Want to think like a genius?
Take some of the 29 tips in the recent book by I. C. Robledo, The Secret Principles of Genius, who picked them up by studying the lives of great thinkers and doers, like Aristotle, DaVinci, Mozart, Tesla, Grace Hopper, Jackson Pollock, Prince (!), Einstein, Madame Curie, Buckminster Fuller, Steve Jobs et al.
We must adapt.
Over a century ago, the father of evolutionary biology, Charles Darwin wrote, “It is not the strongest of the species that survives, nor the most intelligent that survives. It is the one that is most adaptable to change.”
We’ve reached a stage in life where death is closer to us than it ever was – death of parents, friends, siblings, associates. When it happens, we are often given advice to obtain “closure,” defined as a sense of finality…
Softer than raw power, but still very important, influence plays a role in most of our communications with each other. Influence is a two-way street: we want to enhance ours and not be overly swayed by theirs.
We would all like to be creative. Perhaps it is not so hard.
“Curiosity about life in all its aspects, I think, is still the secret of great creative people,” noted the late Leo Burnett, outstanding advertising executive and founder of the firm that bears his name. If so, then by encouraging our own curiosity, we can become more creative.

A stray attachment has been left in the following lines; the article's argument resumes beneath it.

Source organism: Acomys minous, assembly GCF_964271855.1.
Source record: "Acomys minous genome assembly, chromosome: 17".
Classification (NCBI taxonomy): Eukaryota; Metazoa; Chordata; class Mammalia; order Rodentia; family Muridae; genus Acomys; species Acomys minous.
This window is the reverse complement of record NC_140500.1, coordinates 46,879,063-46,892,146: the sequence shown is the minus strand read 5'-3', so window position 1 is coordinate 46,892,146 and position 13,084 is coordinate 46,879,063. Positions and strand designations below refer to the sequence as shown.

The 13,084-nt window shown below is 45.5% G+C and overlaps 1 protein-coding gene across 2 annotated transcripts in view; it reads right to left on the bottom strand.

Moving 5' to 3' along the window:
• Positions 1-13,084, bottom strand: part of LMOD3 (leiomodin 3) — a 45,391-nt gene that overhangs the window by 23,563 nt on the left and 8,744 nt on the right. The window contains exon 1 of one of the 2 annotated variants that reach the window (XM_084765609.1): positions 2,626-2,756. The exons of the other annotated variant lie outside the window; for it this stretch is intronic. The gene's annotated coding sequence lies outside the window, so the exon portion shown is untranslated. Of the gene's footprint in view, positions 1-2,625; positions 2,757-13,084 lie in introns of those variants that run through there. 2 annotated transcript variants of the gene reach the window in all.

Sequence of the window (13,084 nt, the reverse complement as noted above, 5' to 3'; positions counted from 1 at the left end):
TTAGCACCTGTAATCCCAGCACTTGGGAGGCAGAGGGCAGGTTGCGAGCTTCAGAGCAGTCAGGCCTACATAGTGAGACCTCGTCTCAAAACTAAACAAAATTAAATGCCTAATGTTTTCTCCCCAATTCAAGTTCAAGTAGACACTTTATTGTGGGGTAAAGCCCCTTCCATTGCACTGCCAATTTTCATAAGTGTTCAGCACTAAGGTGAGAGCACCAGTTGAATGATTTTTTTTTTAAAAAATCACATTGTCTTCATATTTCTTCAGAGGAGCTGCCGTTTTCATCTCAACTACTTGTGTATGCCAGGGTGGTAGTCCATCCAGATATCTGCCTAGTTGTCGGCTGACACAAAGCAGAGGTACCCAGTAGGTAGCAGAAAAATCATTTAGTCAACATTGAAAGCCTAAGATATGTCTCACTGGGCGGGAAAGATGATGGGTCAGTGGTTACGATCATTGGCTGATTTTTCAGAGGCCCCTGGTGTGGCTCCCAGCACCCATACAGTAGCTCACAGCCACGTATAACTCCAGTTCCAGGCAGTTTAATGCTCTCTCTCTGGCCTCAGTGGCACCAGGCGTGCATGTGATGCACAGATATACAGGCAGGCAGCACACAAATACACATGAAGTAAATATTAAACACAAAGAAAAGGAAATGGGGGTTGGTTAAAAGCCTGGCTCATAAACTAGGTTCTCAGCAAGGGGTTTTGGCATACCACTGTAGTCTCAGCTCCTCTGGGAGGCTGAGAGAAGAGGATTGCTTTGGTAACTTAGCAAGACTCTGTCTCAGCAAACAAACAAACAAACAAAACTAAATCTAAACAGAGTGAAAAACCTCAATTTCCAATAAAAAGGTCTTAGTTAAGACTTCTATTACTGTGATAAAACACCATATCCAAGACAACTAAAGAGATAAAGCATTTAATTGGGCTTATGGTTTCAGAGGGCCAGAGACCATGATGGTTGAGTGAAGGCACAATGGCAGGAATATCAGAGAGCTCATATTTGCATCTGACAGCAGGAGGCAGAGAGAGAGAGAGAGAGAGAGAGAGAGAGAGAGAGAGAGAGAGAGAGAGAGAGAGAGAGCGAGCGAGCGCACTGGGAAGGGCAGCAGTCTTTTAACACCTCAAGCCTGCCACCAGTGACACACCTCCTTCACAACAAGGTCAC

Scott Adams, successful author and entrepreneur, is best known for his highly popular daily cartoon strip, Dilbert, chronicling the workplace ups and downs of this nicely nerdy engineer and his odd work fellows, which include a pointy-haired boss and colleagues who make an art of work-shirking.
In this holiday season, many people find themselves happier than usual, but some do not.
Their expectations are not met because the past seems better than the present. It’s good to be reminded how to get back on track, how to get happier.
Harry Hoover’s little book, GET GLAD, is indeed a “practical guide to a happier life.”
Over 50 and unmarried? You might be divorced, widowed, or perhaps never married. You likely at least have given marriage some serious thought. But… don’t most of them fail? Not so.
At a local meeting on health care financing, a lawyer neighbor of mine, “Sam,” offered a free half-hour consultation on estate planning at the large law firm on whose staff he serves.
Being hopelessly naïve, and forgetting the rule “there is no such thing as a free lunch,” I signed up, also thinking I’d be doing him a favor as he’d get a little credit from his colleagues for having gotten an enrollee.